Value at Risk Categories: Expert mode | Neoland-App Dashboard

Published: 21. May 2021
Written by: Marius Siegert

Value at Risk (VaR) was developed by Till Guldimann, then Head of Global Research at J.P. Morgen, and has been widely used in the financial industry since the 1990s to assess risk (Jorion, 2007, p 18).

But what does VaR have to do with Neoland? VaR is a statistical method and is used to measure the amount of potential loss. It measures how big the losses can be within one trading day in your Neoland portfolio with a probability of 99%.

It shows you the statistically maximum possible loss that your AI could achieve per day. The smaller your value at risk is, the better it is.

As mentioned in a previous blog article about the Sharpe Ratio described, daily returns also play a central role in the calculation of VaR. For this purpose, we will take a look at the VaR using a practical example, the MSCI World. To do this, we will first look at the daily returns of the MSCI World in the period from 01.01.2020 - 31.12.2020. Figure 1: MSCI World daily returns, data from Yahoo Finance, own presentation.

In total, the trading year 2020 with 252 trading days was considered. Of course, it makes sense to increase the period in order to obtain a more reliable statement about the VaR, but this was not done here for reasons of clarity. As can be seen in the figure, the price loss on March 16, 2020 was the largest at -11% (red). This means that on this day, the MSCI World fell by 11% in one day as a result of the spread of the coronavirus. This compares to a plus of 9% (green) on 24.03.2020. In the rest of the year, the daily returns fluctuated between -3% and +2%.

Now, at regular intervals, we create ranges that go from the lowest to the highest returns, and count how many days with the corresponding returns fall into each range. For example, there are 3 days where the MSCI World fell by more than 8% (orange) and again 2 days where it fell by more than 5%. And so on. If we now assign all trading days to the ranges, we get a frequency distribution for the daily returns, which is shown in Figure 2. Figure 1: MSCI World daily returns, data from Yahoo Finance, own presentation.

The X-axis of the diagram represents the areas previously defined at regular intervals. The Y-axis indicates the frequency. For example, the chart shows that the MSCI World has fallen by - 3% to -2% on 10 trading days (green).

Now we come to the 99% probability mentioned in the introduction. For this, combine each daily return with a probability of finding a lower return from the 252 trading days. We use a confidence interval of 99%, as is common in the financial industry (Jorion, 2007, p. 19). That means we have to find the loss days which were not exceeded in 99% of the cases. These are all daily returns except the 2 worst trading days, these represent the 1% (2 out of 252 trading days). This is shown in figure 2. From this we can see that the last losing day, which is smaller than 99% of the other trading days, is -8% (red circle).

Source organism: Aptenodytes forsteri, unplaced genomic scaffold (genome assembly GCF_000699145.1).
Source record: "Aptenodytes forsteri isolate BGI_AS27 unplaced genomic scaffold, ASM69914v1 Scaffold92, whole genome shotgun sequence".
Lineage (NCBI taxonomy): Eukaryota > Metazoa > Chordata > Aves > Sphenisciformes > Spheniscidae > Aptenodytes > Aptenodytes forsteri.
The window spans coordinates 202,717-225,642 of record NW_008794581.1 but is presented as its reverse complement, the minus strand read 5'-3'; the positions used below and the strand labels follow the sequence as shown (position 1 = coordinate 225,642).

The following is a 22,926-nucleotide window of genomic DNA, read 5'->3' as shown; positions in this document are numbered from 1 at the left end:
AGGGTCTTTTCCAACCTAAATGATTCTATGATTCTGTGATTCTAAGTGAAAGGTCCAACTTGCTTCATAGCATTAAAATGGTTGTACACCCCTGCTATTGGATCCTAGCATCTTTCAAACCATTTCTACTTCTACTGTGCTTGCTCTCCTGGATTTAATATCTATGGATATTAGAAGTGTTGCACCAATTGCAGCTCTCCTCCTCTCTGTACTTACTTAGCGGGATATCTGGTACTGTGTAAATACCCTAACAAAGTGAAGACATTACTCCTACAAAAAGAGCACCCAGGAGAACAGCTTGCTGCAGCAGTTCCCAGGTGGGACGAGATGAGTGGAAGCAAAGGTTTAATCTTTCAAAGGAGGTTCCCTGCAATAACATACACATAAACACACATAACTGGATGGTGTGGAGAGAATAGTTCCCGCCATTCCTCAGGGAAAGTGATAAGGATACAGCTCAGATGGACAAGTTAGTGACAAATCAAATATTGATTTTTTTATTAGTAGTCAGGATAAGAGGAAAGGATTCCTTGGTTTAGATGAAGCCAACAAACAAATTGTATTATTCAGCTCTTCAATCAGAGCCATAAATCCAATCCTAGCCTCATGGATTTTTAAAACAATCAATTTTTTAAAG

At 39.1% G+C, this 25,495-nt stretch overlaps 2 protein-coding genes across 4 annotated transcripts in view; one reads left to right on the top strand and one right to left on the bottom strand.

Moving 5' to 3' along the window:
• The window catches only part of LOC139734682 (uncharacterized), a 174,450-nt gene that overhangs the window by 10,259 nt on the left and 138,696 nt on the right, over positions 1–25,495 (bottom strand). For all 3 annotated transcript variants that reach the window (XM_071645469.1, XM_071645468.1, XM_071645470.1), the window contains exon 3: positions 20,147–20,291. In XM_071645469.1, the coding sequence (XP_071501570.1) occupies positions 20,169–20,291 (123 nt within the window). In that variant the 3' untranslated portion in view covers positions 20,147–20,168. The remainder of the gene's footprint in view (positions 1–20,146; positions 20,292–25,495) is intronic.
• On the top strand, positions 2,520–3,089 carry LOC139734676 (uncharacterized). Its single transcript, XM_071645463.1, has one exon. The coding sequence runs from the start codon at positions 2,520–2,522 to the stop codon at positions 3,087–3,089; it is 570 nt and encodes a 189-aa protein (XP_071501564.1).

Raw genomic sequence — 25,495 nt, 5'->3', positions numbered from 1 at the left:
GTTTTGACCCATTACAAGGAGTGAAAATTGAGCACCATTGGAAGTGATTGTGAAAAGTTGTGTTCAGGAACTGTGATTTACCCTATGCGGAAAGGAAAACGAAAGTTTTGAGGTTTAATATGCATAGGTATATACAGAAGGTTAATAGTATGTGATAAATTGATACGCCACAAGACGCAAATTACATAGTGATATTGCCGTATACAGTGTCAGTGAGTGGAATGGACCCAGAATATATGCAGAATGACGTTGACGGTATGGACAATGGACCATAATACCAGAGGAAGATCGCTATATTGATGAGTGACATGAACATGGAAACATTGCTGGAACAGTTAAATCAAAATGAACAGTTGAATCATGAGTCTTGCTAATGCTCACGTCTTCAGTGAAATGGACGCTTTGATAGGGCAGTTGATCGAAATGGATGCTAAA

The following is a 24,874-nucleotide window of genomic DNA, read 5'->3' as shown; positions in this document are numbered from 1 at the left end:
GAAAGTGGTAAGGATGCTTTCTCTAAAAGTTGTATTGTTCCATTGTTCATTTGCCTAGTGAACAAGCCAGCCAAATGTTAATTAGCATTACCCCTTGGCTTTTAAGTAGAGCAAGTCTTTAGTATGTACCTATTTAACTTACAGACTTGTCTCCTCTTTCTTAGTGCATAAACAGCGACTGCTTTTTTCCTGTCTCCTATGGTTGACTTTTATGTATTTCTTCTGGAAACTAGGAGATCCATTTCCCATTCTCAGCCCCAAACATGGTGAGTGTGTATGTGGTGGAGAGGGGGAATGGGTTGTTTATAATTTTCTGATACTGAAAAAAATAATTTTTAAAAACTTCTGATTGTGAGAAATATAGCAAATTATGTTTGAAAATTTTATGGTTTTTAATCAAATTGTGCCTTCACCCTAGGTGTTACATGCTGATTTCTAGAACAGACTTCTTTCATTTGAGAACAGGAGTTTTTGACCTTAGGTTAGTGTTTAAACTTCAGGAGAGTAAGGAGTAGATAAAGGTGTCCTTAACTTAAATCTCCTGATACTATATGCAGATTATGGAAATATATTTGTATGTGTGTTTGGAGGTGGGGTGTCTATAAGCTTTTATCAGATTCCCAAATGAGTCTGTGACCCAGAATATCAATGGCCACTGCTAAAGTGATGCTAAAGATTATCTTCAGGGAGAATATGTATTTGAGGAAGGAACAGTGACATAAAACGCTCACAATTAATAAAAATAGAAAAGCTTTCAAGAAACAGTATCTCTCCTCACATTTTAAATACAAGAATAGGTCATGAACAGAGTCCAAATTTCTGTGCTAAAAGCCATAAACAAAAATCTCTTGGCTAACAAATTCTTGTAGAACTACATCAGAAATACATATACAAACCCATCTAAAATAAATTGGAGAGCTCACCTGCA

Now we can make the statement that, for example, based on a portfolio consisting of the MSCI World, there is a 99% probability that no major price decline of -8% will occur within one day. The value at risk is therefore -8%. Of course, this assumption is only based on historical returns from one year and should not be overstated. However, the VaR is a very good complement in combination with other risk measures like the Maximum Drawdown, Time under Water and Sharpe Ratio in Neoland. If we now transfer this to absolute figures, this means that with a portfolio of 3,000€ with 99% probability the daily loss will not be greater than 240€ (-8%).

The VaR can therefore be used to estimate the risk in an investment. In your Neoland Dashbaord you will see the daily VaR, which is calculated based on the historical returns of the AI. Compare the VaR of your AI with the example calculated here and estimate for yourself how much loss you could take on a day.

Sources

Wipplinger, E. Philippe Jorion: Value at Risk – The New Benchmark for Managing Financial Risk, 2007, Fin Mkts Portfolio Mgmt 21, 397–398, Available at: https://doi.org/10.1007/s11408-007-0057-3

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